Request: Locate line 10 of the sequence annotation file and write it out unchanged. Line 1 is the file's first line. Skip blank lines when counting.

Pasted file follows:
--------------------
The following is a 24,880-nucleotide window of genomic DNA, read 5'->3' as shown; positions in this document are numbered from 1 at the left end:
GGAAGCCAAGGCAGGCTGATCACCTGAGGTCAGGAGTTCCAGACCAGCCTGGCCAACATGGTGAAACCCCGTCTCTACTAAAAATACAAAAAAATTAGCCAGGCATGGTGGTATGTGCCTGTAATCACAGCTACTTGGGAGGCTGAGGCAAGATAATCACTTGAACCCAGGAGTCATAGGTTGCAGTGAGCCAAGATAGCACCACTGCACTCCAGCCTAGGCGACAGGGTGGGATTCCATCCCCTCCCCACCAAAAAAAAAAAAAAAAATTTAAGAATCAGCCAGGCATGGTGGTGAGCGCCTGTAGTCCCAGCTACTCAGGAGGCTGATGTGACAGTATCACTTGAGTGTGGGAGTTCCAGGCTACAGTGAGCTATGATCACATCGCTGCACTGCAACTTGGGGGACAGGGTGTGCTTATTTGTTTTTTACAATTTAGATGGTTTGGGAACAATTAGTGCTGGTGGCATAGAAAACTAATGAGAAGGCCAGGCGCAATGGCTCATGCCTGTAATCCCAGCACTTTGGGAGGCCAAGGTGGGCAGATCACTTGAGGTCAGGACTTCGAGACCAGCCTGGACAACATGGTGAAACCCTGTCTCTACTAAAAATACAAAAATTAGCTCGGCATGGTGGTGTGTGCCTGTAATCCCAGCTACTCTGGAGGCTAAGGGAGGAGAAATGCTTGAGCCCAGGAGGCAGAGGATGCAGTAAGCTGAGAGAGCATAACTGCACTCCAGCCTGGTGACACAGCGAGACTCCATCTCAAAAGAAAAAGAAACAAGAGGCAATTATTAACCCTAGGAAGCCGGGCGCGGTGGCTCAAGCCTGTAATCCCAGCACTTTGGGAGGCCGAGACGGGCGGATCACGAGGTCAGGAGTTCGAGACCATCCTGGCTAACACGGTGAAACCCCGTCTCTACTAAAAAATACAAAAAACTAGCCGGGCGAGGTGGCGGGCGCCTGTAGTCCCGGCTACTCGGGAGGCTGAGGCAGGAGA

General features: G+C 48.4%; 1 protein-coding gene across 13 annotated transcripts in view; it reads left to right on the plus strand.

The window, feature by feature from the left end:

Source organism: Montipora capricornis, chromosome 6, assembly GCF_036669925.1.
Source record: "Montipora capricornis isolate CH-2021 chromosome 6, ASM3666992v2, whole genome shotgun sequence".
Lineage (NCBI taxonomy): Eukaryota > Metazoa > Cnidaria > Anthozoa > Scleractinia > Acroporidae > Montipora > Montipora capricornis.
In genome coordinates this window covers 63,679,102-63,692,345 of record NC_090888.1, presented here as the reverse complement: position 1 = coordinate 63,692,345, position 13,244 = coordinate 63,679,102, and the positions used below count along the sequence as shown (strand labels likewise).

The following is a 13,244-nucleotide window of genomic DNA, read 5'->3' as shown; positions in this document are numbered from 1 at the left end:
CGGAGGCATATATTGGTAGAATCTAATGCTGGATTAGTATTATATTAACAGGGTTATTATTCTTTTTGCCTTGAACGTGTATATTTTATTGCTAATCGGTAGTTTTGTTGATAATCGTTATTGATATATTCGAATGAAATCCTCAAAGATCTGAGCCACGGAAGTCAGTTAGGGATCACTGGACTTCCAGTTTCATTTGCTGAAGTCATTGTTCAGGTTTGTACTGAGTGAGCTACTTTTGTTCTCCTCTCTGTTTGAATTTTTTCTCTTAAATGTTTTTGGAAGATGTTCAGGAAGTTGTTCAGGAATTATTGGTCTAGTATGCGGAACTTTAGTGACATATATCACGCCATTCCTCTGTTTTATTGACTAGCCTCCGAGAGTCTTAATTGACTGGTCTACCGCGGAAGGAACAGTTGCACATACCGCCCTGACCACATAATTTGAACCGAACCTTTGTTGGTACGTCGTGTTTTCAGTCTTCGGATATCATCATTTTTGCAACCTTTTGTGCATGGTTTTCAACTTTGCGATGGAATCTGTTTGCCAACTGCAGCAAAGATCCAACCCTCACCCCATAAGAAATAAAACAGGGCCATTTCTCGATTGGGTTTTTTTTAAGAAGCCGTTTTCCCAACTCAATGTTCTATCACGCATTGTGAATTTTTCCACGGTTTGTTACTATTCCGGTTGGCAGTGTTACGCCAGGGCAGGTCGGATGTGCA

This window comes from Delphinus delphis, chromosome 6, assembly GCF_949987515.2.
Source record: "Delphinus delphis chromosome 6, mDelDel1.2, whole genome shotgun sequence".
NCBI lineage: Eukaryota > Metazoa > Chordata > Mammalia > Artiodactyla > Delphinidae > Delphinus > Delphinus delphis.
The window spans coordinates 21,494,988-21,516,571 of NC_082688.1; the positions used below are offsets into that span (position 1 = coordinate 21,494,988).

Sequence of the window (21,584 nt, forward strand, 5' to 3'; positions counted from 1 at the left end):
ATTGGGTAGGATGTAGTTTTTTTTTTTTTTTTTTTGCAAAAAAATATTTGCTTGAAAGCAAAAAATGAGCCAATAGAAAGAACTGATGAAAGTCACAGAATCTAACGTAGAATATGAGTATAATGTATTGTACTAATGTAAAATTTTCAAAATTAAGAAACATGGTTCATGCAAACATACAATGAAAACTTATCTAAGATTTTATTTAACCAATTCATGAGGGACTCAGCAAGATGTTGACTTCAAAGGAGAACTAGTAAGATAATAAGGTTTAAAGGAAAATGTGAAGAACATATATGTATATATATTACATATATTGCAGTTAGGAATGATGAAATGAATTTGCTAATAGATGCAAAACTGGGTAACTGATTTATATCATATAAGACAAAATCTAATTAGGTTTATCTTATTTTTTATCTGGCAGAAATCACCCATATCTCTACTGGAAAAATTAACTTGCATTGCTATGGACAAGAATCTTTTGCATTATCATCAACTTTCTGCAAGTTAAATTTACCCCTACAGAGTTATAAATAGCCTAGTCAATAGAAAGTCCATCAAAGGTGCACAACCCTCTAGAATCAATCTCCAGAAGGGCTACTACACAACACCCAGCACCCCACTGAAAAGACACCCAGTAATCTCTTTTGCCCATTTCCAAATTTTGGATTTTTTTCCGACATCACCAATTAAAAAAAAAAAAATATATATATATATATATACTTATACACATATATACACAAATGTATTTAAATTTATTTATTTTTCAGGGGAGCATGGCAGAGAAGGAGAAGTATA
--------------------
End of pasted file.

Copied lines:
CGGAGGCATATATTGGTAGAATCTAATGCTGGATTAGTATTATATTAACAGGGTTATTATTCTTTTTGCCTTGAACGTGTATATTTTATTGCTAATCGGTAGTTTTGTTGATAATCGTTATTGATATATTCGAATGAAATCCTCAAAGATCTGAGCCACGGAAGTCAGTTAGGGATCACTGGACTTCCAGTTTCATTTGCTGAAGTCATTGTTCAGGTTTGTACTGAGTGAGCTACTTTTGTTCTCCTCTCTGTTTGAATTTTTTCTCTTAAATGTTTTTGGAAGATGTTCAGGAAGTTGTTCAGGAATTATTGGTCTAGTATGCGGAACTTTAGTGACATATATCACGCCATTCCTCTGTTTTATTGACTAGCCTCCGAGAGTCTTAATTGACTGGTCTACCGCGGAAGGAACAGTTGCACATACCGCCCTGACCACATAATTTGAACCGAACCTTTGTTGGTACGTCGTGTTTTCAGTCTTCGGATATCATCATTTTTGCAACCTTTTGTGCATGGTTTTCAACTTTGCGATGGAATCTGTTTGCCAACTGCAGCAAAGATCCAACCCTCACCCCATAAGAAATAAAACAGGGCCATTTCTCGATTGGGTTTTTTTTAAGAAGCCGTTTTCCCAACTCAATGTTCTATCACGCATTGTGAATTTTTCCACGGTTTGTTACTATTCCGGTTGGCAGTGTTACGCCAGGGCAGGTCGGATGTGCA